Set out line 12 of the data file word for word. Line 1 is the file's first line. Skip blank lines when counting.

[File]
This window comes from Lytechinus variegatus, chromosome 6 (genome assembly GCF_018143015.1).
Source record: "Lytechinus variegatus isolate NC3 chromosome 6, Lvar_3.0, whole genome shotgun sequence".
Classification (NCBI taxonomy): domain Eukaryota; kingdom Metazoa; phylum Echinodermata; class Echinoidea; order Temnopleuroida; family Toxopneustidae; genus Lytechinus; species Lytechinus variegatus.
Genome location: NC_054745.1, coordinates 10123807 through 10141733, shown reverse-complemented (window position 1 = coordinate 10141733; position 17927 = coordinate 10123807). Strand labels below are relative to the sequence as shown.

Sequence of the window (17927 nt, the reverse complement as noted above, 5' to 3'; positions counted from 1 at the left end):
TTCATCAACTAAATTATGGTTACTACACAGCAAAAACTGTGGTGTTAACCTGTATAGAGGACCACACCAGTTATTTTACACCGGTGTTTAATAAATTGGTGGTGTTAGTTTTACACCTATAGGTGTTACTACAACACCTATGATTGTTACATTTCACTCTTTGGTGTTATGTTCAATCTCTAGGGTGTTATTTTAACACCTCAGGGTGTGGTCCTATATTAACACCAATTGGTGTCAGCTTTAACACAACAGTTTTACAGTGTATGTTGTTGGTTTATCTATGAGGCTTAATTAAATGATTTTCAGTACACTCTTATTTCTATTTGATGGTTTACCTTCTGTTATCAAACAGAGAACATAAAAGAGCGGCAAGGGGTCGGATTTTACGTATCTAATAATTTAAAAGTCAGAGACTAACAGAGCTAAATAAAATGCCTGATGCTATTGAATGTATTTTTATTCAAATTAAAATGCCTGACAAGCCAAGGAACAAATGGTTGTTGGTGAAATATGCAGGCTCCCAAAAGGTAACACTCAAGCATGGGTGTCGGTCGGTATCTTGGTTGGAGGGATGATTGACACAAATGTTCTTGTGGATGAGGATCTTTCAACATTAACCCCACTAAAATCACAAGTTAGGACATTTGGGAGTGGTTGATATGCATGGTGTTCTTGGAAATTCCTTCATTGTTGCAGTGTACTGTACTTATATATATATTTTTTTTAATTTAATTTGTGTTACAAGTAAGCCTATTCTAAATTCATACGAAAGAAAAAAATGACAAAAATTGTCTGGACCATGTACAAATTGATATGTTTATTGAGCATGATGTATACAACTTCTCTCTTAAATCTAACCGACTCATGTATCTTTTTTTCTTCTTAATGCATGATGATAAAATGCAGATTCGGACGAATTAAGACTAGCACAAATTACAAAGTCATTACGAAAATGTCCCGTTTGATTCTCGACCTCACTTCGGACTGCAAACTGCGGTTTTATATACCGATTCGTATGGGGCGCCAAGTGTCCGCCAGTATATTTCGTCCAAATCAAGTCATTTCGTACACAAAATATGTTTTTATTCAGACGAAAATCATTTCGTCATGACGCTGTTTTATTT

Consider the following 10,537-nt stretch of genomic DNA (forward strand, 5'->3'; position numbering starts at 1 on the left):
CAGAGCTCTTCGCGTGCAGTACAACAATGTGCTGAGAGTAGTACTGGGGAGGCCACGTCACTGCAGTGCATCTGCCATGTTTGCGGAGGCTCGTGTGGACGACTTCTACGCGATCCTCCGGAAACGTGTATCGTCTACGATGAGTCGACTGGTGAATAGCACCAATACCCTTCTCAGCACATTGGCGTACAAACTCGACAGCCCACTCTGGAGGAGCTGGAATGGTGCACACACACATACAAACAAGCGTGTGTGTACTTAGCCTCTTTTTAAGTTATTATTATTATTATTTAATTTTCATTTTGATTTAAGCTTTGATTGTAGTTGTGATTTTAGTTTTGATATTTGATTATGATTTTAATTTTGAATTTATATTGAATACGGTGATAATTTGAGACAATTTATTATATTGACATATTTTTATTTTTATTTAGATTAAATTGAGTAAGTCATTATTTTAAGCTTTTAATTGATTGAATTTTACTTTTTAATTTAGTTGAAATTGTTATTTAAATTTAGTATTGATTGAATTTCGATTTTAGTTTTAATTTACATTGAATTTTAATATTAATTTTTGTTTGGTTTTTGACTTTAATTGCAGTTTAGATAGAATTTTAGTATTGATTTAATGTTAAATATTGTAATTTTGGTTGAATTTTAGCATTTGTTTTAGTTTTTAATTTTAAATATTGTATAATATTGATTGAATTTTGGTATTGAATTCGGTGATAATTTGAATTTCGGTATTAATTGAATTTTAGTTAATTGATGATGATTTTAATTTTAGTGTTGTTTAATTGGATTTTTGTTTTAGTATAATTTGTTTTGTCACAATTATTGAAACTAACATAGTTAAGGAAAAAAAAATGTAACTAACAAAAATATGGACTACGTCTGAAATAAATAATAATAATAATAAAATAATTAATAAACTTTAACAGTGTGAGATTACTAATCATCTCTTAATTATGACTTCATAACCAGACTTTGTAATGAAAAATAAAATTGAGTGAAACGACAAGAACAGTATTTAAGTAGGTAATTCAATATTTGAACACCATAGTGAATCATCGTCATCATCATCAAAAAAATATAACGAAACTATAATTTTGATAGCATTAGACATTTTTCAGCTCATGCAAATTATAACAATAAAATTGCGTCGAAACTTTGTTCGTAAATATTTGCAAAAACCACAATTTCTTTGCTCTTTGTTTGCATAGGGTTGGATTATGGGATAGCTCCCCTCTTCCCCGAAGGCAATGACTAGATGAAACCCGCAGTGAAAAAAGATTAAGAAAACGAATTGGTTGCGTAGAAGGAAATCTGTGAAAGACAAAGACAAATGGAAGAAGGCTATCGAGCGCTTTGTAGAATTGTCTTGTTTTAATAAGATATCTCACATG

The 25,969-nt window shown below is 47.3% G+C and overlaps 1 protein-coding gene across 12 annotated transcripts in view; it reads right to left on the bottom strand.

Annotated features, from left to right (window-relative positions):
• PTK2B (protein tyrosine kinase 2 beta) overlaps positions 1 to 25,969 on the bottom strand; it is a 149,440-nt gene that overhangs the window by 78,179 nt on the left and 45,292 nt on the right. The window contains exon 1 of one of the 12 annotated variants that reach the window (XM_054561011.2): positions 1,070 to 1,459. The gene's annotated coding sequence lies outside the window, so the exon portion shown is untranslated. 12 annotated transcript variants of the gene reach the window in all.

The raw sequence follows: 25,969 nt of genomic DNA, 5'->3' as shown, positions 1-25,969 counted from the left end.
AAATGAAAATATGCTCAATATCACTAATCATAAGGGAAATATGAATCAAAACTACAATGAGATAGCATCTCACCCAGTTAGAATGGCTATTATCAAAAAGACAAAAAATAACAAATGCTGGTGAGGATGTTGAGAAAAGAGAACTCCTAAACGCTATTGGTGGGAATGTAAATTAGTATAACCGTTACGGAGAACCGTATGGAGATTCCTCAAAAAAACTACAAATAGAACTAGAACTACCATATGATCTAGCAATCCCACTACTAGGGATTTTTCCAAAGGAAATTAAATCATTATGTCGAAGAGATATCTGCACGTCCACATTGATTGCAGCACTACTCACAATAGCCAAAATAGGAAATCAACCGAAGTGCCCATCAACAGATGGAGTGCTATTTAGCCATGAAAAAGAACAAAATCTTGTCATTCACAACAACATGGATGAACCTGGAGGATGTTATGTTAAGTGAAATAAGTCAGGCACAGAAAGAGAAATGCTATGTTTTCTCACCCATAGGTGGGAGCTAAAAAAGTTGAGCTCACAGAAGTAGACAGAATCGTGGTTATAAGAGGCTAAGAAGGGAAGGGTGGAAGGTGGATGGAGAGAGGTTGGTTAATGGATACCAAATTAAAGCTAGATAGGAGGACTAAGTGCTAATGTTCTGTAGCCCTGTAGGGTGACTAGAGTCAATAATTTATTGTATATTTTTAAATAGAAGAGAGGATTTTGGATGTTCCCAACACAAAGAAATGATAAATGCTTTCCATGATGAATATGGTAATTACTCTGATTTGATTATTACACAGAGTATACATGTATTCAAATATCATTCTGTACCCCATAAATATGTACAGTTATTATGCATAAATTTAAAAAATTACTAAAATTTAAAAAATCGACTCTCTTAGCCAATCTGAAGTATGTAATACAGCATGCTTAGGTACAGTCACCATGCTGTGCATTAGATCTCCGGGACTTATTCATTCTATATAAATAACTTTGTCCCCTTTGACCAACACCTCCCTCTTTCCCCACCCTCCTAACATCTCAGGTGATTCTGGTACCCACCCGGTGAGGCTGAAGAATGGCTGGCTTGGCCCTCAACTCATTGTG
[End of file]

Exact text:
The raw sequence follows: 25,969 nt of genomic DNA, 5'->3' as shown, positions 1-25,969 counted from the left end.